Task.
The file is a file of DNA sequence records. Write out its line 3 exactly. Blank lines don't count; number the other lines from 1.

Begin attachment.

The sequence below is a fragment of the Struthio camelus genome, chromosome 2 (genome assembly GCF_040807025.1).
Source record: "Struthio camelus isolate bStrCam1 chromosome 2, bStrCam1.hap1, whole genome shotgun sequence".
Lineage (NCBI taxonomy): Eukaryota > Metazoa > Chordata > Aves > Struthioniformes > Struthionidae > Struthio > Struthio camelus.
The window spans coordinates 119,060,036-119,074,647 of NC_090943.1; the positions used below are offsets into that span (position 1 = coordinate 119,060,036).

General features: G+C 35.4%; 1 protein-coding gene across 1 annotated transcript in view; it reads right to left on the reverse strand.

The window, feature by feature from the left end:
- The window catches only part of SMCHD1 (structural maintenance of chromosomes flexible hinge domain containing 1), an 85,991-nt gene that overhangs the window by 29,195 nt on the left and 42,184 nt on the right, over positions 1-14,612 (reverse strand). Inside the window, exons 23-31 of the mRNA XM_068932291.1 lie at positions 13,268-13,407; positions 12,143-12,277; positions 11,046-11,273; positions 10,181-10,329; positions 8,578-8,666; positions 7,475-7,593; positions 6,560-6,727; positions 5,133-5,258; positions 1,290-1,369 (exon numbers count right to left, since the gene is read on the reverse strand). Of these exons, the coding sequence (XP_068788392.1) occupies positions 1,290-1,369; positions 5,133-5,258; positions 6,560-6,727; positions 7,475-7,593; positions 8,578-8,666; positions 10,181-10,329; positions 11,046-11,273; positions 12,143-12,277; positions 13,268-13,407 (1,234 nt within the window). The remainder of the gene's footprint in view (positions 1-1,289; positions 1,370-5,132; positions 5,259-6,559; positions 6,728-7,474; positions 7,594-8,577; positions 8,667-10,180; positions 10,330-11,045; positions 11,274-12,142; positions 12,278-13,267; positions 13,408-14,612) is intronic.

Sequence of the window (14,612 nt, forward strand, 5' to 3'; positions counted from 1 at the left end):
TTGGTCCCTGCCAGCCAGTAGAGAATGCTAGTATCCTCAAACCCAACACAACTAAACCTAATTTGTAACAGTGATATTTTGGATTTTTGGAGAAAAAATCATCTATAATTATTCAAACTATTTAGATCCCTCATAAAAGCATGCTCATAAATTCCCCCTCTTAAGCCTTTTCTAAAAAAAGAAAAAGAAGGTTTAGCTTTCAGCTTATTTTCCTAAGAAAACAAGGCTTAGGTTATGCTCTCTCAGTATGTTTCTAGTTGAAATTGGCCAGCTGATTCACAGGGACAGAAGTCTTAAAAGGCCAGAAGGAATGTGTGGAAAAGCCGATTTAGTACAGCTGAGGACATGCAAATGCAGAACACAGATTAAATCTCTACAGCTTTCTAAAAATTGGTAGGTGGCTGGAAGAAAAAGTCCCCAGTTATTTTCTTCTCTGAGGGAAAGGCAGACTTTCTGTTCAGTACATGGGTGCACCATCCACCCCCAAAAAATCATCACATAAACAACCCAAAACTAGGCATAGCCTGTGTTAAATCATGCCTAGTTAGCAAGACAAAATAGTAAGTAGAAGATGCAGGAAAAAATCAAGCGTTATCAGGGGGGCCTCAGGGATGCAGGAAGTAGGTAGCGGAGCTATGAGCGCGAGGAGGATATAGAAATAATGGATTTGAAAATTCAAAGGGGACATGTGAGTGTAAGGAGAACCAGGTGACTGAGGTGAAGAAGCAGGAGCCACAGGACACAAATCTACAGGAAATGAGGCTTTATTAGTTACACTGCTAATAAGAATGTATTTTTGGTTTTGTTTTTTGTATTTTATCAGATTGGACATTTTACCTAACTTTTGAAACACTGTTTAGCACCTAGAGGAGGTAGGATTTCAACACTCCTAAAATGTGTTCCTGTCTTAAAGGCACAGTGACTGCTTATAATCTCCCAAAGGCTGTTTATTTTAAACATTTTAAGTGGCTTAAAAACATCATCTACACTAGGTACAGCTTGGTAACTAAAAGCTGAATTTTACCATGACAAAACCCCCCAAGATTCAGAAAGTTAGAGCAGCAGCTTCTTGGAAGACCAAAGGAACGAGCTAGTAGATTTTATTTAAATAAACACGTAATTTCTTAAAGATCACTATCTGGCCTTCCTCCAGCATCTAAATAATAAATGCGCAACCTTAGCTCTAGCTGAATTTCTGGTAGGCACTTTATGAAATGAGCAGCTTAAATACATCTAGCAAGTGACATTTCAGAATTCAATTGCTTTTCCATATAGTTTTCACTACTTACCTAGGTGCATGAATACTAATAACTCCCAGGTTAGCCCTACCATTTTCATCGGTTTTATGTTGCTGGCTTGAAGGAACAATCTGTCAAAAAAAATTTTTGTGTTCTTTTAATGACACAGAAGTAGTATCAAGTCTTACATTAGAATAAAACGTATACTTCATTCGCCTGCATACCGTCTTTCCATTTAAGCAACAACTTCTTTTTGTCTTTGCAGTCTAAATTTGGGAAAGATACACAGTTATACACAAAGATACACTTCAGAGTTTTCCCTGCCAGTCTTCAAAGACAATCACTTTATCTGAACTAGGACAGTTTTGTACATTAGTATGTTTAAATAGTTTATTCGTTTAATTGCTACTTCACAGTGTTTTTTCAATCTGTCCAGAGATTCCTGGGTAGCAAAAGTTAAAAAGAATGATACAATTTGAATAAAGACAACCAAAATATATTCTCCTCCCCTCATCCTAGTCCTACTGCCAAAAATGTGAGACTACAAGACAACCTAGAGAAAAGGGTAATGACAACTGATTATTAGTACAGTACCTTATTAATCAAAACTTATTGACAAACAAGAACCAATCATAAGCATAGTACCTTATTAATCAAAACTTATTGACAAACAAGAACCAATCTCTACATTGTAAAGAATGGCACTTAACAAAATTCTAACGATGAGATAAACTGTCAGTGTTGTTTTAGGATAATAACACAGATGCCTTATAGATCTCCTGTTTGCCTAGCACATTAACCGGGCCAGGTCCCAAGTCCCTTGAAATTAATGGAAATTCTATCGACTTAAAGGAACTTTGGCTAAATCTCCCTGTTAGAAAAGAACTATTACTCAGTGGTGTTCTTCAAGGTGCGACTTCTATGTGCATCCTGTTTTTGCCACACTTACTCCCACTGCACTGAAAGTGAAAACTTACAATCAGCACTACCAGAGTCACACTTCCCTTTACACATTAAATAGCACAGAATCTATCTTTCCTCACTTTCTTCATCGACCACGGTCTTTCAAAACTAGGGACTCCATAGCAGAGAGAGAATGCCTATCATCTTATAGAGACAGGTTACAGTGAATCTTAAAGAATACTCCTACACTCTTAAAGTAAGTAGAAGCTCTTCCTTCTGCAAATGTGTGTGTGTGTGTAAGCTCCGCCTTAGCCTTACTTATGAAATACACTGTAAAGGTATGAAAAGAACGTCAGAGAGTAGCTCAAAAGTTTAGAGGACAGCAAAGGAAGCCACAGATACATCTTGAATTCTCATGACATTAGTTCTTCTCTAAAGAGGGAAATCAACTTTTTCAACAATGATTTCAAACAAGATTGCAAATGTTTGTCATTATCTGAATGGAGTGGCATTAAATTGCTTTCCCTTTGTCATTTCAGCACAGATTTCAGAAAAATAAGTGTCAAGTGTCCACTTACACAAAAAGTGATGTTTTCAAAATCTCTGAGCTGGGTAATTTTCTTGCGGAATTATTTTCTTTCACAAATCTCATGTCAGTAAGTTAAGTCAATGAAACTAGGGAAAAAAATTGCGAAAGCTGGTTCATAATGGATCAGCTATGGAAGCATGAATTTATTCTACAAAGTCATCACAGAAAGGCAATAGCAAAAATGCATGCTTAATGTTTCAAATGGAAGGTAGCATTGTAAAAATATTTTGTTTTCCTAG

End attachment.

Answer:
Lineage (NCBI taxonomy): Eukaryota > Metazoa > Chordata > Aves > Struthioniformes > Struthionidae > Struthio > Struthio camelus.